Letter

Nature 453, 1236-1238 (26 June 2008) | doi:10.1038/nature07075; Received 19 December 2007; Accepted 6 May 2008

Explosive volcanism on the ultraslow-spreading Gakkel ridge, Arctic Ocean

Robert A. Sohn1, Claire Willis1, Susan Humphris1, Timothy M. Shank1, Hanumant Singh1, Henrietta N. Edmonds2, Clayton Kunz1, Ulf Hedman3, Elisabeth Helmke4, Michael Jakuba5, Bengt Liljebladh6, Julia Linder4, Christopher Murphy1, Ko-ichi Nakamura7, Taichi Sato8, Vera Schlindwein4, Christian Stranne6, Maria Tausenfreund4, Lucia Upchurch2, Peter Winsor1, Martin Jakobsson9 & Adam Soule1

  1. Woods Hole Oceanographic Institution, Woods Hole, Massachusetts 02543, USA
  2. Marine Science Institute, University of Texas at Austin, Port Aransas, Texas 78373, USA
  3. Swedish Polar Secretariat, 104 05 Stockholm, Sweden
  4. Alfred Wegener Institute for Polar and Marine Research, Bremerhaven 27570, Germany
  5. Johns Hopkins University, Baltimore, Maryland 21218, USA
  6. Göteborg University, Goteborg 40530, Sweden
  7. AIST, Tsukuba Central 7, 1-1-1 Higashi, Japan
  8. Ocean Research Institute, University of Tokyo, Minamidai, Nakano, Tokyo 164-8639, Japan
  9. Department of Geology and Geochemistry, Stockholm University, 106 91 Stockholm, Sweden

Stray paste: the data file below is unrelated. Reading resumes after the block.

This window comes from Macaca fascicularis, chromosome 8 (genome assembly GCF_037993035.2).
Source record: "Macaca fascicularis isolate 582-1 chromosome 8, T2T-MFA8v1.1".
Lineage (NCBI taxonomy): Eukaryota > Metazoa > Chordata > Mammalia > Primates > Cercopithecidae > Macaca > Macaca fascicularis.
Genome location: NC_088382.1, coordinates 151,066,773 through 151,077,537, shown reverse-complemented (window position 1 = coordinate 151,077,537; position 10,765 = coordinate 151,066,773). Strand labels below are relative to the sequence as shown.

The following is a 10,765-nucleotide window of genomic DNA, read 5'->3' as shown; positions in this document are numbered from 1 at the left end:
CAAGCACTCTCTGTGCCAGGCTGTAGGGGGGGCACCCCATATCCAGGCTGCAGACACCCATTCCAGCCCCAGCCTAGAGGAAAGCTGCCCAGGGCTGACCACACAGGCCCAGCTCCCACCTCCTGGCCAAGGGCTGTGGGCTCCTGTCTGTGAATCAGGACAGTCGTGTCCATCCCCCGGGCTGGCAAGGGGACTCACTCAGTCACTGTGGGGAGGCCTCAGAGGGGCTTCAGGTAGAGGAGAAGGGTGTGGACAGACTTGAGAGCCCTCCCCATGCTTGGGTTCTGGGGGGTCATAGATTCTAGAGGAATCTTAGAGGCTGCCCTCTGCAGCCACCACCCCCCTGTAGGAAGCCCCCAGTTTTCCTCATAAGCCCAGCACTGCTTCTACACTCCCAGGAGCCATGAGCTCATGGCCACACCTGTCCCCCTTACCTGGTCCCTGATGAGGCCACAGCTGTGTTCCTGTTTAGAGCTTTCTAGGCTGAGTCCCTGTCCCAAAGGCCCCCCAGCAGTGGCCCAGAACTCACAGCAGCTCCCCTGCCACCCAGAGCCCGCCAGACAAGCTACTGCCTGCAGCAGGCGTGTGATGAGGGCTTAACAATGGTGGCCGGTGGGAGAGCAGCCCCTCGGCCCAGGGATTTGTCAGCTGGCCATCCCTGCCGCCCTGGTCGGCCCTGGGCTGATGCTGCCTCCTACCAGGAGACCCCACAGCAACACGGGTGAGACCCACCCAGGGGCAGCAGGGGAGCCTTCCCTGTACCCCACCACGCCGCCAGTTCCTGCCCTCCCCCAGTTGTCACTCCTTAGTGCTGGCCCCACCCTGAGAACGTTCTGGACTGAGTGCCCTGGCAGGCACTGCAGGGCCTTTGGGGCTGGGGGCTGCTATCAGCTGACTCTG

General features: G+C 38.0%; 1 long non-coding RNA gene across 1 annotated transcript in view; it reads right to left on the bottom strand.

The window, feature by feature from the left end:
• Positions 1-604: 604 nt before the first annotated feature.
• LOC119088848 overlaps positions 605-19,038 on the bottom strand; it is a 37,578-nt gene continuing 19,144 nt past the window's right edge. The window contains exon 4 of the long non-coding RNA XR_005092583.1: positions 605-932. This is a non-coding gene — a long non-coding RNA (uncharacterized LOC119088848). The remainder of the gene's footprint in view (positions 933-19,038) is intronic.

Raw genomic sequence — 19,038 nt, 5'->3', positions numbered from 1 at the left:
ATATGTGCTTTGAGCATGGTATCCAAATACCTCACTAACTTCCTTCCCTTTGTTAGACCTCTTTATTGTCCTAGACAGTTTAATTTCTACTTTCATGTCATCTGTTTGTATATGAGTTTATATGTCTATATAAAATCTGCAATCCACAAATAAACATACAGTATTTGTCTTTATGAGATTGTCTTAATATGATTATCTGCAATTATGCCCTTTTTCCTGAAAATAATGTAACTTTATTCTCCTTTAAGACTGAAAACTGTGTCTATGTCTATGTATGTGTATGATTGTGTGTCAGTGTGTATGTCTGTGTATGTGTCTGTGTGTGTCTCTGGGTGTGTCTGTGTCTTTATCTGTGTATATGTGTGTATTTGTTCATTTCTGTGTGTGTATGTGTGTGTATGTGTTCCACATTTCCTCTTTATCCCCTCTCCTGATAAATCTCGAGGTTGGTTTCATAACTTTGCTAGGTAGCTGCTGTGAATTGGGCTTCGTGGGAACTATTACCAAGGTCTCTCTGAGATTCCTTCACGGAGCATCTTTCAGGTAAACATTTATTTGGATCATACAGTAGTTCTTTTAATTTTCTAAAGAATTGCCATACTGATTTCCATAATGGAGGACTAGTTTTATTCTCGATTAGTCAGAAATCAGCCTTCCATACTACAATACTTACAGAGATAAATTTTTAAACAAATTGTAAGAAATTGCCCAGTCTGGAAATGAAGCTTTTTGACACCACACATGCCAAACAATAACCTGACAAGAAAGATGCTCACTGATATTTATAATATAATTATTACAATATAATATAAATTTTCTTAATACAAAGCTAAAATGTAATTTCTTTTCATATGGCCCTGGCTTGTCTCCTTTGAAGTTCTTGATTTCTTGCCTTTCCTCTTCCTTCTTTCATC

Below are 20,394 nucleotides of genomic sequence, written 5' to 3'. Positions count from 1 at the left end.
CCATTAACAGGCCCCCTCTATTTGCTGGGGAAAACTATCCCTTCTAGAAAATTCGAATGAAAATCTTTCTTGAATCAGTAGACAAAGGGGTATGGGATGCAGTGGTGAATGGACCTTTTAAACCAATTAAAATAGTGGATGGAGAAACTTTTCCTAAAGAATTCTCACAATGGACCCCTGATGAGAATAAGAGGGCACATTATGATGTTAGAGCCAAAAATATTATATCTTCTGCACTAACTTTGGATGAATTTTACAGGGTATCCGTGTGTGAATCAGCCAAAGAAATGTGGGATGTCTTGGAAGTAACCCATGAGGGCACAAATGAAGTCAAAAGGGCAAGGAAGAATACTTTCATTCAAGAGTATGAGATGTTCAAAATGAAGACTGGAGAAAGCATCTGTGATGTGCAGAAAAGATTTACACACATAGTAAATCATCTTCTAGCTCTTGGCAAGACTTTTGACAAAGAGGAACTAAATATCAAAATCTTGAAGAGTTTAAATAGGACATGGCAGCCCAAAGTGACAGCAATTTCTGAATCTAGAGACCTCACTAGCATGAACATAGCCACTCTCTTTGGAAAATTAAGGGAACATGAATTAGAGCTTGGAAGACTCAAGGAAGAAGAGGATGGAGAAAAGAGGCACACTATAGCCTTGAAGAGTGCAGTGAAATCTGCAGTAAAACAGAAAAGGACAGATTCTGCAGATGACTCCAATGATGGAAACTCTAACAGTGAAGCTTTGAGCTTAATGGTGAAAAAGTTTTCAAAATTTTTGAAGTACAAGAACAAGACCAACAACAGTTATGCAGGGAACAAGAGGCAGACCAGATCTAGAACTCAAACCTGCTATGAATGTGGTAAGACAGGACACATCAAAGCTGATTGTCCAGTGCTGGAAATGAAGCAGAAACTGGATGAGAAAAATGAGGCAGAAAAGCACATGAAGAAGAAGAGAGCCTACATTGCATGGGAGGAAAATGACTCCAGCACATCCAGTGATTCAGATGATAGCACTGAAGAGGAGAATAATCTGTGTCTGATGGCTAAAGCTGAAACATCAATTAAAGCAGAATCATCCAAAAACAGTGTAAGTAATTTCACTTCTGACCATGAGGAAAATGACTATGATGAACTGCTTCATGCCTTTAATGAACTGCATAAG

Correspondence to: Robert A. Sohn1 Correspondence and requests for materials should be addressed to R.A.S. (Email: rsohn@whoi.edu).

Roughly 60% of the Earth's outer surface is composed of oceanic crust formed by volcanic processes at mid-ocean ridges. Although only a small fraction of this vast volcanic terrain has been visually surveyed or sampled, the available evidence suggests that explosive eruptions are rare on mid-ocean ridges, particularly at depths below the critical point for seawater (3,000 m)1. A pyroclastic deposit has never been observed on the sea floor below 3,000 m, presumably because the volatile content of mid-ocean-ridge basalts is generally too low to produce the gas fractions required for fragmenting a magma at such high hydrostatic pressure. We employed new deep submergence technologies during an International Polar Year expedition to the Gakkel ridge in the Arctic Basin at 85° E, to acquire photographic and video images of 'zero-age' volcanic terrain on this remote, ice-covered ridge. Here we present images revealing that the axial valley at 4,000 m water depth is blanketed with unconsolidated pyroclastic deposits, including bubble wall fragments (limu o Pele)2, covering a large (>10 km2) area. At least 13.5 wt% CO2 is necessary to fragment magma at these depths3, which is about tenfold the highest values previously measured in a mid-ocean-ridge basalt4. These observations raise important questions about the accumulation and discharge of magmatic volatiles at ultraslow spreading rates on the Gakkel ridge5 and demonstrate that large-scale pyroclastic activity is possible along even the deepest portions of the global mid-ocean ridge volcanic system.

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